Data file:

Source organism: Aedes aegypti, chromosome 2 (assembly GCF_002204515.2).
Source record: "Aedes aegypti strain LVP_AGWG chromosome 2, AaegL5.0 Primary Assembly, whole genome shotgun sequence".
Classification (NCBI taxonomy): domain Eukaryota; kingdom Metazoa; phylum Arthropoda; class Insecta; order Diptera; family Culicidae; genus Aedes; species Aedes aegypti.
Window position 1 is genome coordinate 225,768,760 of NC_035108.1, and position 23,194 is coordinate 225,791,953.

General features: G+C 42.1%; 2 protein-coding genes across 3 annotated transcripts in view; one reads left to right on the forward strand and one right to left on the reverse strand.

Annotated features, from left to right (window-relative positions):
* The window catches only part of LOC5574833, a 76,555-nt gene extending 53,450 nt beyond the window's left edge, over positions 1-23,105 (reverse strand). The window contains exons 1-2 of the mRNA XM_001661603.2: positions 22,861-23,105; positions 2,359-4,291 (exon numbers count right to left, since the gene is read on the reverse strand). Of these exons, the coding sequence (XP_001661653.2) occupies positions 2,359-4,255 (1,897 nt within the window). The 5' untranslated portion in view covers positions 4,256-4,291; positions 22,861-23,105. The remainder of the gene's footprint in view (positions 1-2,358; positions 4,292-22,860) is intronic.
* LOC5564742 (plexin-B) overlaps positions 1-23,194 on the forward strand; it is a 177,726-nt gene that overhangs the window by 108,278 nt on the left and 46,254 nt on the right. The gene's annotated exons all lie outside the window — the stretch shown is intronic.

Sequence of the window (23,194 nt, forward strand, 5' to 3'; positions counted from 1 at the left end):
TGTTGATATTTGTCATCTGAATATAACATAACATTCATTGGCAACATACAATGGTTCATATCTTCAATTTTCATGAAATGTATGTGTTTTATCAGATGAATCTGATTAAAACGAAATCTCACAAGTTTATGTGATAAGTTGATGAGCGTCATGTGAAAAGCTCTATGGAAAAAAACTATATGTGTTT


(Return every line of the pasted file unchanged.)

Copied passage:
Source organism: Aedes aegypti, chromosome 2 (assembly GCF_002204515.2).
Source record: "Aedes aegypti strain LVP_AGWG chromosome 2, AaegL5.0 Primary Assembly, whole genome shotgun sequence".
Classification (NCBI taxonomy): domain Eukaryota; kingdom Metazoa; phylum Arthropoda; class Insecta; order Diptera; family Culicidae; genus Aedes; species Aedes aegypti.
Window position 1 is genome coordinate 225,768,760 of NC_035108.1, and position 23,194 is coordinate 225,791,953.

General features: G+C 42.1%; 2 protein-coding genes across 3 annotated transcripts in view; one reads left to right on the forward strand and one right to left on the reverse strand.

Annotated features, from left to right (window-relative positions):
* The window catches only part of LOC5574833, a 76,555-nt gene extending 53,450 nt beyond the window's left edge, over positions 1-23,105 (reverse strand). The window contains exons 1-2 of the mRNA XM_001661603.2: positions 22,861-23,105; positions 2,359-4,291 (exon numbers count right to left, since the gene is read on the reverse strand). Of these exons, the coding sequence (XP_001661653.2) occupies positions 2,359-4,255 (1,897 nt within the window). The 5' untranslated portion in view covers positions 4,256-4,291; positions 22,861-23,105. The remainder of the gene's footprint in view (positions 1-2,358; positions 4,292-22,860) is intronic.
* LOC5564742 (plexin-B) overlaps positions 1-23,194 on the forward strand; it is a 177,726-nt gene that overhangs the window by 108,278 nt on the left and 46,254 nt on the right. The gene's annotated exons all lie outside the window — the stretch shown is intronic.

Sequence of the window (23,194 nt, forward strand, 5' to 3'; positions counted from 1 at the left end):
TGTTGATATTTGTCATCTGAATATAACATAACATTCATTGGCAACATACAATGGTTCATATCTTCAATTTTCATGAAATGTATGTGTTTTATCAGATGAATCTGATTAAAACGAAATCTCACAAGTTTATGTGATAAGTTGATGAGCGTCATGTGAAAAGCTCTATGGAAAAAAACTATATGTGTTT